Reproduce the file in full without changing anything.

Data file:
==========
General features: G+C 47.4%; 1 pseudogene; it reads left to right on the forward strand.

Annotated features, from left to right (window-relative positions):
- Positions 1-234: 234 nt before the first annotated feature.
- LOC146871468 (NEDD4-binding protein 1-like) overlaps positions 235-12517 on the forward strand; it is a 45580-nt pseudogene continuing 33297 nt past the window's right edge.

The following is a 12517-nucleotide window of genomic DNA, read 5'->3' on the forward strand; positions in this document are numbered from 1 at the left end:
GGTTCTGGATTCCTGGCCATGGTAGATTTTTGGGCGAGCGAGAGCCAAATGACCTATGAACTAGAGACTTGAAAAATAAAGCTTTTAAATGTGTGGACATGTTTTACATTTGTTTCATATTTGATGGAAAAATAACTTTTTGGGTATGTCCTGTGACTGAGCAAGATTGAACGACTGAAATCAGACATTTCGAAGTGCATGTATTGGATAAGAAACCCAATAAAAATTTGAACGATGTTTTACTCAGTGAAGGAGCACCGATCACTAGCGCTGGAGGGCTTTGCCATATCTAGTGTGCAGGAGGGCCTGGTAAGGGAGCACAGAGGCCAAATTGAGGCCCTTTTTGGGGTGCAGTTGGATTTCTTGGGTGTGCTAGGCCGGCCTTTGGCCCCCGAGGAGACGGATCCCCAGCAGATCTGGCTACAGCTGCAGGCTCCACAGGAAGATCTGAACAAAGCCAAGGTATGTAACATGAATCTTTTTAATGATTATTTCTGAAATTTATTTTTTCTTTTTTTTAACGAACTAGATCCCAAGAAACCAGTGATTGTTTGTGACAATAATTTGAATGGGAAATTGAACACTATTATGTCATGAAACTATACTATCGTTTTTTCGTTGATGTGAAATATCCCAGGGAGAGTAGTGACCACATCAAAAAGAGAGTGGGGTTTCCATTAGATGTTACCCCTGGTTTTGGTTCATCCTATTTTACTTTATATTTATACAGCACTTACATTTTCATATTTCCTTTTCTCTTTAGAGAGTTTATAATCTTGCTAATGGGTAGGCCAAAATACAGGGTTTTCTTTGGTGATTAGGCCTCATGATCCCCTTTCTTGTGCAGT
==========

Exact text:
General features: G+C 47.4%; 1 pseudogene; it reads left to right on the forward strand.

Annotated features, from left to right (window-relative positions):
- Positions 1-234: 234 nt before the first annotated feature.
- LOC146871468 (NEDD4-binding protein 1-like) overlaps positions 235-12517 on the forward strand; it is a 45580-nt pseudogene continuing 33297 nt past the window's right edge.

The following is a 12517-nucleotide window of genomic DNA, read 5'->3' on the forward strand; positions in this document are numbered from 1 at the left end:
GGTTCTGGATTCCTGGCCATGGTAGATTTTTGGGCGAGCGAGAGCCAAATGACCTATGAACTAGAGACTTGAAAAATAAAGCTTTTAAATGTGTGGACATGTTTTACATTTGTTTCATATTTGATGGAAAAATAACTTTTTGGGTATGTCCTGTGACTGAGCAAGATTGAACGACTGAAATCAGACATTTCGAAGTGCATGTATTGGATAAGAAACCCAATAAAAATTTGAACGATGTTTTACTCAGTGAAGGAGCACCGATCACTAGCGCTGGAGGGCTTTGCCATATCTAGTGTGCAGGAGGGCCTGGTAAGGGAGCACAGAGGCCAAATTGAGGCCCTTTTTGGGGTGCAGTTGGATTTCTTGGGTGTGCTAGGCCGGCCTTTGGCCCCCGAGGAGACGGATCCCCAGCAGATCTGGCTACAGCTGCAGGCTCCACAGGAAGATCTGAACAAAGCCAAGGTATGTAACATGAATCTTTTTAATGATTATTTCTGAAATTTATTTTTTCTTTTTTTTAACGAACTAGATCCCAAGAAACCAGTGATTGTTTGTGACAATAATTTGAATGGGAAATTGAACACTATTATGTCATGAAACTATACTATCGTTTTTTCGTTGATGTGAAATATCCCAGGGAGAGTAGTGACCACATCAAAAAGAGAGTGGGGTTTCCATTAGATGTTACCCCTGGTTTTGGTTCATCCTATTTTACTTTATATTTATACAGCACTTACATTTTCATATTTCCTTTTCTCTTTAGAGAGTTTATAATCTTGCTAATGGGTAGGCCAAAATACAGGGTTTTCTTTGGTGATTAGGCCTCATGATCCCCTTTCTTGTGCAGT